(Editor’s Note: Thanks to the strong advocacy of the Natural Resources Defense Council and others in the RePower LA coalition, the Los Angeles Department of Water and Power has taken important steps towards becoming the greener, more efficient utility that will power the region through the next century. Earlier this summer, the LADWP Board more than doubled its investment in energy efficiency, and it recently followed that by embracing strong principles to guide future policy.)
The resolution commits LADWP to “aggressively promote and achieve energy efficiency across all customer segments and energy end uses as a key part of LADWP’s long-term, supply-side energy procurement strategy.”
What does this mean?
After a 4½ hour hearing, including strong testimony from members of the Don’t Waste LA coalition, the L.A. City Energy & Environment Committee and the Ad Hoc Committee on Waste Reduction & Recycling unanimously approved pushing a policy framework for an exclusive franchise system with strong standards. Yesterday, I posted the testimony I provided at the hearing.
This is a big moment for L.A. waste policy because at the conclusion of the hearing, these committee members determined that an exclusive franchise model has the best likelihood of success to achieve environmental objectives. Despite claims otherwise, after careful deliberation, the committees decided that they want to create a national model for sustainability in the waste collection for multi-family and commercial properties.
Overall, I was happy these council members were not duped by proposals of opponents of strong reform who promised benefits overnight.
The premise behind Proposition 37 is simple: People should have the right to know what is in the food they are buying. This ballot initiative would require the food industry in California to say on labels if the food it sells has been genetically modified. After that, it’s up to the consumer to make a choice.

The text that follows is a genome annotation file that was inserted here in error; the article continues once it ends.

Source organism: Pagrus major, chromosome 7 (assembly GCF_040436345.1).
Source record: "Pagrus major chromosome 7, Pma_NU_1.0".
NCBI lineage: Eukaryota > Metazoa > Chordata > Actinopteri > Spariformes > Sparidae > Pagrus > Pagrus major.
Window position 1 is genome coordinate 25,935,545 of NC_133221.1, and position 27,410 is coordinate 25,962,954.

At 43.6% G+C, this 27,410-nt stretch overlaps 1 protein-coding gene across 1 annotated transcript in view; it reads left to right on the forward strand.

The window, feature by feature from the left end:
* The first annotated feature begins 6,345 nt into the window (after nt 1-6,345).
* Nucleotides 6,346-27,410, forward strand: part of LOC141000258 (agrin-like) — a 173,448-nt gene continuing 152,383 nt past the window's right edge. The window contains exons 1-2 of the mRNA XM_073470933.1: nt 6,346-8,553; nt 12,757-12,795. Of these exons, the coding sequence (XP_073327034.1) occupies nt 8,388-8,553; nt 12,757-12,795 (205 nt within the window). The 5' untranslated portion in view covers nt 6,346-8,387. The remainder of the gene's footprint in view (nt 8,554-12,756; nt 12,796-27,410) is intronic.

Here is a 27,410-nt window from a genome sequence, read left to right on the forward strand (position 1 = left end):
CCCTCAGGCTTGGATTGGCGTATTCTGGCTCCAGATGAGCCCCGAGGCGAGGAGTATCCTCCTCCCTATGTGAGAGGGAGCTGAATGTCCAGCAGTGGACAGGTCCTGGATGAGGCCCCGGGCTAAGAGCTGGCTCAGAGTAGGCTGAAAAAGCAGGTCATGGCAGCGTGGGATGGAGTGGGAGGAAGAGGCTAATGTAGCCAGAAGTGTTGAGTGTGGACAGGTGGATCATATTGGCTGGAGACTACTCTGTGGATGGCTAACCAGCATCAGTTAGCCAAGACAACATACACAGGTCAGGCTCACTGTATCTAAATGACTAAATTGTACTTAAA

Over the past week California Right to Know, the group behind Prop 37, has launched some new ads to make its point. And, if the 30-second TV spot below seems a little over the top referencing old chemical and tobacco spin campaigns for Agent Orange, DDT and cigarettes, remember that those first two products were made by the top funders against Prop 37 – Monsanto, Dow Chemical and DuPont.
In recent years, we have seen companies from across the spectrum make green claims. Sometimes they are selling the truth, but often they are simply selling snake oil – like the presentation I heard recently by Athens Services pitching a 30-year rolling contract extension to the West Hollywood City Council.
Athens is one of the region’s largest trash and recycling haulers, but it is hardly an environmental leader. The company’s proposal to West Hollywood for what’s known as a single stream method of waste disposal could produce unacceptably high levels of wet and hazardous wastes that contaminate recyclables. The proposal also lacks accountability measures to track where recyclables are actually going. By contrast, San Francisco, with the highest diversion rates in the country at 77 percent, relies on a source-separated exclusive franchise system with high standards to meet its goals.
Not only is Athens proposing an environmentally dubious solution, it is asking the City of West Hollywood for something it’s fighting tooth and nail against in Los Angeles – a long-term exclusive contract.
As the summer winds down, family barbeques are in full swing and supermarkets are filled with shoppers searching for the right foods to grill up with friends and neighbors.
But do they really know what they’re buying? What they may not know is that Walmart has admitted it will soon start selling agrichemical giant Monsanto’s sweet corn, which has been genetically engineered with an insecticide inside it — not on the corn, but IN it.
Bt toxin works as an insecticide by disintegrating the lining of insects’ stomachs when they chomp on the corn. So what is this doing to the bodies of adults or children who eat the corn? We don’t know.
The genetically engineered sweet corn, which has also been manipulated at the DNA level to withstand pesticides that are sprayed on it, has never been proven safe. The US Food and Drug Administration require no safety testing of genetically engineered foods.